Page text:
MCL 722.23 describes a number of factors that constitute the "best Interest of of the child, definition." These factors are taken into consideration in certain custody proceedings, always discuss with an attorney whether these factors will apply to your situation. The factors are listed below but it's important to remember that "winning" the majority of these factors in a custody determination is not determinative.
a) The love, affection, and other emotional ties existing between the parties involved and the child.
b) The capacity and disposition of the parties involved to give the child love, affection, and guidance to continue the education and raising of the child in their religion or creed, if any.
c) The capacity and disposition of the parties involved to provide the children with food, clothing, medical care, or other remedial care recognized and permitted under the laws of this State in place of medical care, and other material needs.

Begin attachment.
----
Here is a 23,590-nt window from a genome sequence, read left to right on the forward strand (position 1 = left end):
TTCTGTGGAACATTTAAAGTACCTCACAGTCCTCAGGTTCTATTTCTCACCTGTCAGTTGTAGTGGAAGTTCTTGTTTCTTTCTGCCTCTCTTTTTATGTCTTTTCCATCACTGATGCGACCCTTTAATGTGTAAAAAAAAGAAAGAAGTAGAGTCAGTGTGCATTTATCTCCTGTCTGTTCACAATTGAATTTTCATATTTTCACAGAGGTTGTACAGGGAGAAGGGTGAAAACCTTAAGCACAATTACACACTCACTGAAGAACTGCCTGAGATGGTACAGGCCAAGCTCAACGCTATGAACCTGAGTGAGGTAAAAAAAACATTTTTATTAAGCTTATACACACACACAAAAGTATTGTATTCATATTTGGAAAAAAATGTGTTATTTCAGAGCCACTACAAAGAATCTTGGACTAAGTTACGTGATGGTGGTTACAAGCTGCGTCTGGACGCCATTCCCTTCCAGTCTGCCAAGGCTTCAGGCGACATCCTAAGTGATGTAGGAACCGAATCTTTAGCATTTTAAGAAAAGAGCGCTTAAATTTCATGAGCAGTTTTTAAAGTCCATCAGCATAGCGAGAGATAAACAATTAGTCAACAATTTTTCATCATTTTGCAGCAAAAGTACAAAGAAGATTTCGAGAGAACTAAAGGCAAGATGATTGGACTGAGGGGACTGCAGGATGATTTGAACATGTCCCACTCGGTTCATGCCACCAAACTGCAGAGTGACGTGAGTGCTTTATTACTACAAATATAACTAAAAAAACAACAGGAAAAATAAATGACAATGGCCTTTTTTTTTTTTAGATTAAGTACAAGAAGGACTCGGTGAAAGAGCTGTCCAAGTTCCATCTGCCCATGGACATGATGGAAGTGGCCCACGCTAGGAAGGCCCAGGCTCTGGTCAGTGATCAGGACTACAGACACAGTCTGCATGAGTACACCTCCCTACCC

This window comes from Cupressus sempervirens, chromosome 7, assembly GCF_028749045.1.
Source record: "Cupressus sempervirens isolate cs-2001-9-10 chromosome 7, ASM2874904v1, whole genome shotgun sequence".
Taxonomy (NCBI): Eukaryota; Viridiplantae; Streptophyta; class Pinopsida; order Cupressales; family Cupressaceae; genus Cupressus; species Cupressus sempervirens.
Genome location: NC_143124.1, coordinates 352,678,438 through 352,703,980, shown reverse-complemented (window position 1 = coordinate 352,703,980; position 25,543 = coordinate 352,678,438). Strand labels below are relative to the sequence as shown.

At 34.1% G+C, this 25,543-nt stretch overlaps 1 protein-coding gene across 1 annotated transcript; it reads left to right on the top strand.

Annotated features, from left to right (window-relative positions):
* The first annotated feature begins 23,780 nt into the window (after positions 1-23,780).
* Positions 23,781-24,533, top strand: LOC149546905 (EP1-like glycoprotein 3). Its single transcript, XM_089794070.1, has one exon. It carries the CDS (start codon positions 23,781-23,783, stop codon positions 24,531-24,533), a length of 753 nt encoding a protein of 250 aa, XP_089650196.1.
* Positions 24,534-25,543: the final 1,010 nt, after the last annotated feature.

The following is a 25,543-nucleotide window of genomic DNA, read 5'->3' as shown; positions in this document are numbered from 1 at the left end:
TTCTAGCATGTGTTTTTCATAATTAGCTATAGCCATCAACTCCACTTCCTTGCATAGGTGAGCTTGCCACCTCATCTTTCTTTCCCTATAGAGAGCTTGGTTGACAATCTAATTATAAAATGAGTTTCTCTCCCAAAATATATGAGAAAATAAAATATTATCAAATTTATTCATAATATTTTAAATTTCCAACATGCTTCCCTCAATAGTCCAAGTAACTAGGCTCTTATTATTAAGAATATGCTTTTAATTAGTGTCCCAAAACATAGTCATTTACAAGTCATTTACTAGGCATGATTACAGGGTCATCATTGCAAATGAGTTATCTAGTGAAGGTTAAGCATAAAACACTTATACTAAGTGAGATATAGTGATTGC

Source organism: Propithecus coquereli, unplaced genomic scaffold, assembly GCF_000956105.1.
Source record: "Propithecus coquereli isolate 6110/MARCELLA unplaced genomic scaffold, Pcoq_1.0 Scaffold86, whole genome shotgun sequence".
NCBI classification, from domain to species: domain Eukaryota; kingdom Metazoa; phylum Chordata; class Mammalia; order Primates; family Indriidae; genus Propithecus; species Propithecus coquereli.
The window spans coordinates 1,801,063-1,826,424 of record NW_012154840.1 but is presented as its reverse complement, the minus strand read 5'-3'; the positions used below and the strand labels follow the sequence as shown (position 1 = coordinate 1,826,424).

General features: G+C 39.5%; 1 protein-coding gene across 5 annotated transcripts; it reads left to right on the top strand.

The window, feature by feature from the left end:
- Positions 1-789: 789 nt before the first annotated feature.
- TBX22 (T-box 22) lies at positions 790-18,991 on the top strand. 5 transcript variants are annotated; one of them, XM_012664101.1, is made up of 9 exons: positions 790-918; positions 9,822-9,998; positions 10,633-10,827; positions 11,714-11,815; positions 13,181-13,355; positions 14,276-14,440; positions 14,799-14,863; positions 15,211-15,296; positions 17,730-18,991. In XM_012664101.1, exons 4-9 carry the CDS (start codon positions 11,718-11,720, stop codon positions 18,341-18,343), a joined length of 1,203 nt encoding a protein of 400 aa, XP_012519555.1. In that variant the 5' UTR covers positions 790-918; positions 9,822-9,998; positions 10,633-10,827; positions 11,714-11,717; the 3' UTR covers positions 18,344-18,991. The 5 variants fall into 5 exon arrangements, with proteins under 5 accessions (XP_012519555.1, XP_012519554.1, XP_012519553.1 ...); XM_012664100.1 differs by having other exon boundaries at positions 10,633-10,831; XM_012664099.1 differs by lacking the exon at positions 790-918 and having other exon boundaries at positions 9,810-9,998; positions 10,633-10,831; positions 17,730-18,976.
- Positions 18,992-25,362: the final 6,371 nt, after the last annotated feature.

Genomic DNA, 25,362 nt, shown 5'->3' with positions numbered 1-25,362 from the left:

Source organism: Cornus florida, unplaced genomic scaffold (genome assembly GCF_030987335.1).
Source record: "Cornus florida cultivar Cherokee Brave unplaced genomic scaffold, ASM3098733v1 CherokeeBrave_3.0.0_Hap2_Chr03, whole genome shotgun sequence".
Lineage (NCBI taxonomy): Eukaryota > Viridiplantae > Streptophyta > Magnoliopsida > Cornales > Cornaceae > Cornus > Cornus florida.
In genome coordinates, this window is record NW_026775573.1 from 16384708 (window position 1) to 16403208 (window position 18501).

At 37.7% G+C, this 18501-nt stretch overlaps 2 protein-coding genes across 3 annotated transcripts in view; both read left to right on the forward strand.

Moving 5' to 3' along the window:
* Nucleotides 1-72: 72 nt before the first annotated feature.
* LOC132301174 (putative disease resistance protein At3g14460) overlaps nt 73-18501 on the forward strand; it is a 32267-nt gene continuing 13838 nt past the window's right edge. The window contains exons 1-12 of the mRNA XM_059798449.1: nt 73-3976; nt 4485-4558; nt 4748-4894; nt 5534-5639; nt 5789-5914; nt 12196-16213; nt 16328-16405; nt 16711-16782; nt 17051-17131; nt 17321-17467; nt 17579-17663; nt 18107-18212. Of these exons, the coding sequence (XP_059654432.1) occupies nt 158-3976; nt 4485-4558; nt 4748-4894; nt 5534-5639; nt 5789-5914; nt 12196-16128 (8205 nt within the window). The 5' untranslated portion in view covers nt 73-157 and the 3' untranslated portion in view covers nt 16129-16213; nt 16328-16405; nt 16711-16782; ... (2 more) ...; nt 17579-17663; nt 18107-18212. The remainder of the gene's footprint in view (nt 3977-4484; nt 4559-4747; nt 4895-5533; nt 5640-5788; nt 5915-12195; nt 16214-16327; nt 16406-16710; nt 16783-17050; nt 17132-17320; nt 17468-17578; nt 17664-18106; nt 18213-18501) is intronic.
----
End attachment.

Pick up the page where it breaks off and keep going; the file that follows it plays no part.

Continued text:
d) The length of time the child has lived in a stable, satisfactory environment, and the desirability of maintaining continuity.
e) The permanence, as a family unit, of the existing or proposed custodial home or homes.
f) Moral fitness of the parties.
g) The mental and physical health of the parties involved.
h) Home, school and community record of the child.
i) Reasonable preference of the child if the Court deems the child to be of sufficient age to express a preference. (see "Can my child talk to the Judge?")
j) The willingness and ability of each of the parties to facilitate and encourage a close and continuing parent-child relationship between the child and the other parent or the child and the parents.
k) Domestic violence, regardless of whether the violence was directed against or witnessed by the child.
l) Any other factor considered by the Court to be relevant to a particular child custody dispute.
Attorney Allison Greenlee Korr handles cases in the counties of Kalamazoo, Calhoun, Van Buren and St. Joseph, call today for a consultation. 269-381-4471